Tuesday, November 3, 2015

Review: 'Beatles 1+'

From the very beginning of their career, The Beatles were a multi-media project. Sure, Elvis’s hips rattled small screen variety shows and corny matinee features and The Monkees had their own weekly series and starred in a fabulously avant garde big screen flop, but The Beatles not only appeared on TV with great regularity and variety (let’s not forget their charmingly cheesy cartoon alter-egos that mesmerized kids every Saturday morning from 1966 to 1967), but they made their own promo videos even before “The Monkees” went on the air, appeared in live action and animated feature films, often allowed cameras to capture their concert and studio work, and even recorded on live TV for an international audience. With so much material, nearly every one of the whopping 28 number one hits they scored in the UK and US has its very own visual document.

The Beatles’ latest multi-media project groups those videos—and more on a limited deluxe edition—with Giles’s Martin’s stereo remix of the 2000 compilation Beatles 1. The videos provide a nifty and swift romp through the Beatlestory, as we see them shake stages and rooftops, mime in absurd circumstances that find Ringo working an exercise bike instead of a set of Ludwigs and George pretending to sing into a punching bag, float through London on an acid cloud, transform into cartoon characters adrift on a yellow submarine, and make goo goo eyes at their wives.

Most of this material has already been available to anyone who owns the old Beatles Anthology DVD or has bookmarked YouTube, so the big news is the new HD restoration. Quite a bit of expectation management is necessary to appreciate the visual quality since a lot of these clips are upscaled from video. The filmed clips are the ones captured at their native frame rates, and some of them are excessively grainy and soft. However, if you A/B them against the versions that appeared on The Beatles Anthology discs, you can see how much improvement went into each clip, and some of them are genuinely dazzling, particularly the McCartney-directed “Hello, Goodbye” video in which the guys’ Sgt. Pepper’s costumes are so vivid you’ll think a tab of acid was included as a blu-ray bonus. I noticed neither scratches nor blemishes— neither irritating NR nor edge enhancement.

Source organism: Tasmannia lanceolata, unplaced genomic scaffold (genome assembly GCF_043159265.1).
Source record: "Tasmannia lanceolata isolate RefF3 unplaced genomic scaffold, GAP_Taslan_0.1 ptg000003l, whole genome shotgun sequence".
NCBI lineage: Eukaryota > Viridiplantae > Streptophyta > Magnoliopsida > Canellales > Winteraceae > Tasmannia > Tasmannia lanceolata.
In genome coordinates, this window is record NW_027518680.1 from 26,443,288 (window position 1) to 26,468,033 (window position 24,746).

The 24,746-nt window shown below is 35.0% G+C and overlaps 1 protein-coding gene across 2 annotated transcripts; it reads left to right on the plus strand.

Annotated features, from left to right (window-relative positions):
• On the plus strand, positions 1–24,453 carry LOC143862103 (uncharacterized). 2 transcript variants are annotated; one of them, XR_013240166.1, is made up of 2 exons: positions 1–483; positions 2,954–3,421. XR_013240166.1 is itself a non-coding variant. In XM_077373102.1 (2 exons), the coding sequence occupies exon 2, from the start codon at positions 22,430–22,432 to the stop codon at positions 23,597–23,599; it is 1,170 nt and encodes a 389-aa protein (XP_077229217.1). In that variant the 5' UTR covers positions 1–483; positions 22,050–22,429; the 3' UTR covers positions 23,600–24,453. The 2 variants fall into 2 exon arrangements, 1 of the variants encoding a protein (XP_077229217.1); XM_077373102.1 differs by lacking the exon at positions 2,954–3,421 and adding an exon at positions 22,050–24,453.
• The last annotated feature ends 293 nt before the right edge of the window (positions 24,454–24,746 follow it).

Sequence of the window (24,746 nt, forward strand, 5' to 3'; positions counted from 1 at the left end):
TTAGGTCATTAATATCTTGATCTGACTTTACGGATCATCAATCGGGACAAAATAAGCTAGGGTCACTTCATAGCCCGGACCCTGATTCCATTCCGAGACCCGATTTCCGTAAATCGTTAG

The major downside of this shuffling of upscaled videos and true film clips is that your blu-ray player will have to constantly adjust to the different frame rates, which can mean extended wait periods between tracks. My player got over-taxed by “Lady Madonna”, and I had to run a cleaning disc through it to get it back in fighting condition again.

Giles Martin’s remixes won’t necessarily box your ears either. Don’t expect to hear new sounds not present in the original mixes or the 1999 Yellow Submarine Songtrack remix. However, playing these remixes against the originals does reveal better balance and more forceful sound without excessive loudness.  Martin clearly approached these old recordings with a light hand out of respect for recordings that really didn’t need to be monkeyed with.

Bonuses on the video discs include introductions for “Penny Lane”, “Hello, Goodbye”, “Hey Jude”, and “Get Back” (and “Strawberry Fields Forever” on the limited edition disc) from Ringo that mostly consist of laughing, goofy descriptions of what’s happening on screen, and peace-sign flashing. He provides the most detail about the rooftop concert. Paul McCartney’s commentaries over all those videos (except “Get Back”) are considerably more detailed. He doesn’t spill anything revelatory, though it’s amusing to hear him comment on the various people in the “Hey Jude” chorus. The extra disc included in the limited deluxe edition, however, is far more than a nifty bonus. With clips for such essential tracks as “Strawberry Fields Forever” (perhaps the most beautiful restoration of all), “Revolution”, “A Day in the Life”, and “Rain”, and relative oddities such as “Hey Bulldog”, this disc really rounds out the story with some of the very, very best Beatles songs. It also provides opportunities to see the band working in the studio, getting really weird, and hanging out with Mike Nesmith that the main disc does not.
Get Beatles 1+ in various formats on Amazon.com here:

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